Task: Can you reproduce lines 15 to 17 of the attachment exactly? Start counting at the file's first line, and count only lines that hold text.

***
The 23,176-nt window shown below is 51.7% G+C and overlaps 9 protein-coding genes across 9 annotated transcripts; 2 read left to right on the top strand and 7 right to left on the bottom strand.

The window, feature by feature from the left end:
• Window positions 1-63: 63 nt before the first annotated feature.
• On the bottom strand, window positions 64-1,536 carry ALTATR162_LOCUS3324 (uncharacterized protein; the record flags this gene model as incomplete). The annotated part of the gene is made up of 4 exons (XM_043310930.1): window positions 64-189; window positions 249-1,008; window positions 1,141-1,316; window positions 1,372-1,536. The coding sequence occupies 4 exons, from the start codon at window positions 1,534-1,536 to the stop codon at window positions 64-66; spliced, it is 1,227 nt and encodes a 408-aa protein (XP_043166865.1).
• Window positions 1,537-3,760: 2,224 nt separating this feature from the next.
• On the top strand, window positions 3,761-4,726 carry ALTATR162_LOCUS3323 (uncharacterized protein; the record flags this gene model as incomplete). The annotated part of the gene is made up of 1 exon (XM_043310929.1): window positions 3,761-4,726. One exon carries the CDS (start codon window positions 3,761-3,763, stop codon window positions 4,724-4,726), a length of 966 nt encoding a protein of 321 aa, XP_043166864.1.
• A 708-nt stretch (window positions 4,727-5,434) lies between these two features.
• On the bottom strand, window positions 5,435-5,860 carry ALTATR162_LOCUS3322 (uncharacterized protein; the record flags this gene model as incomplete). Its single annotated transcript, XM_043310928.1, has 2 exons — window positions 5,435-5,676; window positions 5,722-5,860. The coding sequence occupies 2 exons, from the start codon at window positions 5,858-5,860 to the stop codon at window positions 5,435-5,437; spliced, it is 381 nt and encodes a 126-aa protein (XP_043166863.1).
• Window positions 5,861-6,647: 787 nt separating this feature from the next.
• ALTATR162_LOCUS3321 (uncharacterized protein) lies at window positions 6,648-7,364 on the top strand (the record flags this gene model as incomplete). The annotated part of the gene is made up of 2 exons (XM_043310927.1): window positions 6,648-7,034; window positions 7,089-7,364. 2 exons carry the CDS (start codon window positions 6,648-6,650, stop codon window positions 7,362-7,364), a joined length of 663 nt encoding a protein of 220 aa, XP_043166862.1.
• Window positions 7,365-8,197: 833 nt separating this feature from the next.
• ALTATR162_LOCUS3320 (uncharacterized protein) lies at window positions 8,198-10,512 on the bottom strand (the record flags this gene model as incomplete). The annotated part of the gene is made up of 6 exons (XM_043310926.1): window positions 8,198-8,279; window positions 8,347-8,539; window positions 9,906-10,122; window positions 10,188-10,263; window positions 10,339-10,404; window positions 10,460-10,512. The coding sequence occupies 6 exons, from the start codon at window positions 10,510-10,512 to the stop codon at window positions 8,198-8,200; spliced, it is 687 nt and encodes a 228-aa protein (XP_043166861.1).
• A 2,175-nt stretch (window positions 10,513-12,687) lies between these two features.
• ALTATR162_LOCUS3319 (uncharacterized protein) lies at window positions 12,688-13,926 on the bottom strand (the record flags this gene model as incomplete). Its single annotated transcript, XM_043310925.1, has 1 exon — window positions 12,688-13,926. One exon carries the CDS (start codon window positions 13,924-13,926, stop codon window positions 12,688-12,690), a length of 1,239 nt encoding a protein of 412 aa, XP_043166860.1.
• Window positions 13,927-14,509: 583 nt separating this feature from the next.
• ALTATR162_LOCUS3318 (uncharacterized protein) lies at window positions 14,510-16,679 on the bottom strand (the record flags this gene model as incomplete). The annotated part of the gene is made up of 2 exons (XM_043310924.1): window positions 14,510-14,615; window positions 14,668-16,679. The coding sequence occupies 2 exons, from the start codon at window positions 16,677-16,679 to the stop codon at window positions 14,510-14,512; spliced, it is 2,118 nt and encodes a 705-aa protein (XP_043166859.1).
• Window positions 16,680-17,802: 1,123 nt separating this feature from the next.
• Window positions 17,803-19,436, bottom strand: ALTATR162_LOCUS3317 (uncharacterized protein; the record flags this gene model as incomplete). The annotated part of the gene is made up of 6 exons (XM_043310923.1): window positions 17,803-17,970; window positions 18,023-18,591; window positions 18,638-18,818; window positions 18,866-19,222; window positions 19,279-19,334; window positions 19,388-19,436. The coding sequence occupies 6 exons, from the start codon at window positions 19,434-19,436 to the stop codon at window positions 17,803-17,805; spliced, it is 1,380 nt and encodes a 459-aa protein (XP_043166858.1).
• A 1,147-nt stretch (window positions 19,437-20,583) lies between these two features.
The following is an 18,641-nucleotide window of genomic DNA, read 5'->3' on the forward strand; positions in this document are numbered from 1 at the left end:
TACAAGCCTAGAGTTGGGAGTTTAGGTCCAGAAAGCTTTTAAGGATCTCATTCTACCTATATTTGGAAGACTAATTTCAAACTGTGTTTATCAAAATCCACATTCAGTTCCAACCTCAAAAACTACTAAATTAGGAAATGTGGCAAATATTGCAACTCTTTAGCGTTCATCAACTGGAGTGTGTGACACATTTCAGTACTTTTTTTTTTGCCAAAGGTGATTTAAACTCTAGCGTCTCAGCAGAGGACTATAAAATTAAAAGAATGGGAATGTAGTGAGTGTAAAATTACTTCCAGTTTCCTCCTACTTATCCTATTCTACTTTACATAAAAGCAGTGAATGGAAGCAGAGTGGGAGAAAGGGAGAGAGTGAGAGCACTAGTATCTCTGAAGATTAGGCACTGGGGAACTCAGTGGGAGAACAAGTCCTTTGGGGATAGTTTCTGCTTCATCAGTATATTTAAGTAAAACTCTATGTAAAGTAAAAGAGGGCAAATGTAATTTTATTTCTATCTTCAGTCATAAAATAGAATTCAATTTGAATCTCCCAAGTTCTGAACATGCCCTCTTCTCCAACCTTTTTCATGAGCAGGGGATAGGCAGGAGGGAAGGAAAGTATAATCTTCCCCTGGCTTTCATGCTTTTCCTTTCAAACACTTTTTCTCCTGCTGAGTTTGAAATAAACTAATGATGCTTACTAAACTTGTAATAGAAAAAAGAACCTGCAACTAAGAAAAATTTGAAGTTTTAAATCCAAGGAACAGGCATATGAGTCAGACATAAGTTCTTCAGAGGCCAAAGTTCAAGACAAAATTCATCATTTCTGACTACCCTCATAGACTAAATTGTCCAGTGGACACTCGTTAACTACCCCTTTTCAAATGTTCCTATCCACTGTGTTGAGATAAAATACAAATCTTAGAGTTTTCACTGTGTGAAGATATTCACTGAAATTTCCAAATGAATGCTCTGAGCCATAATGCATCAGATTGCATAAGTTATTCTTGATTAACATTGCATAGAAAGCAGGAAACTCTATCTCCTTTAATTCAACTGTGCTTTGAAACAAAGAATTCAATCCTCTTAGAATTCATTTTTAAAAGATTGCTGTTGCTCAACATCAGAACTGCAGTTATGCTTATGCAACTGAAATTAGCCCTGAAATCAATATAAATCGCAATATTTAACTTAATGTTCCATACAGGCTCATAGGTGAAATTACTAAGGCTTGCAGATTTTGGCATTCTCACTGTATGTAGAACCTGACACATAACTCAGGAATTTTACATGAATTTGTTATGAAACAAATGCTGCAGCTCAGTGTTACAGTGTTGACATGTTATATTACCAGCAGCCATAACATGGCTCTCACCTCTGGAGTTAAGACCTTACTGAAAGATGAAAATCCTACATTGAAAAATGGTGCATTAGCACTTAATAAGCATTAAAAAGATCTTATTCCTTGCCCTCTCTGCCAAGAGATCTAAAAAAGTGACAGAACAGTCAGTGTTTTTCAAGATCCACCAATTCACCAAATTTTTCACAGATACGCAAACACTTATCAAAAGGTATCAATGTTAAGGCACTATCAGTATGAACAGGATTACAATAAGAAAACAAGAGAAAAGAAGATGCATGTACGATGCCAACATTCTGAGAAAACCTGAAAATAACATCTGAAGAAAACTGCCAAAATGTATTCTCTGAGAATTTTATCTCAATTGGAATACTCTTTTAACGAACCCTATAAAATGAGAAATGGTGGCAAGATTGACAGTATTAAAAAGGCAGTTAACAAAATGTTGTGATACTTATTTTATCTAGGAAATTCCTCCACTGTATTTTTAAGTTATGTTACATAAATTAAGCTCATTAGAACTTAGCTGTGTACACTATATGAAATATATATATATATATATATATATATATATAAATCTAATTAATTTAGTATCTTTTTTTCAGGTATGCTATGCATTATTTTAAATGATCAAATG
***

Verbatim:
• Window positions 13,927-14,509: 583 nt separating this feature from the next.
• ALTATR162_LOCUS3318 (uncharacterized protein) lies at window positions 14,510-16,679 on the bottom strand (the record flags this gene model as incomplete). The annotated part of the gene is made up of 2 exons (XM_043310924.1): window positions 14,510-14,615; window positions 14,668-16,679. The coding sequence occupies 2 exons, from the start codon at window positions 16,677-16,679 to the stop codon at window positions 14,510-14,512; spliced, it is 2,118 nt and encodes a 705-aa protein (XP_043166859.1).
• Window positions 16,680-17,802: 1,123 nt separating this feature from the next.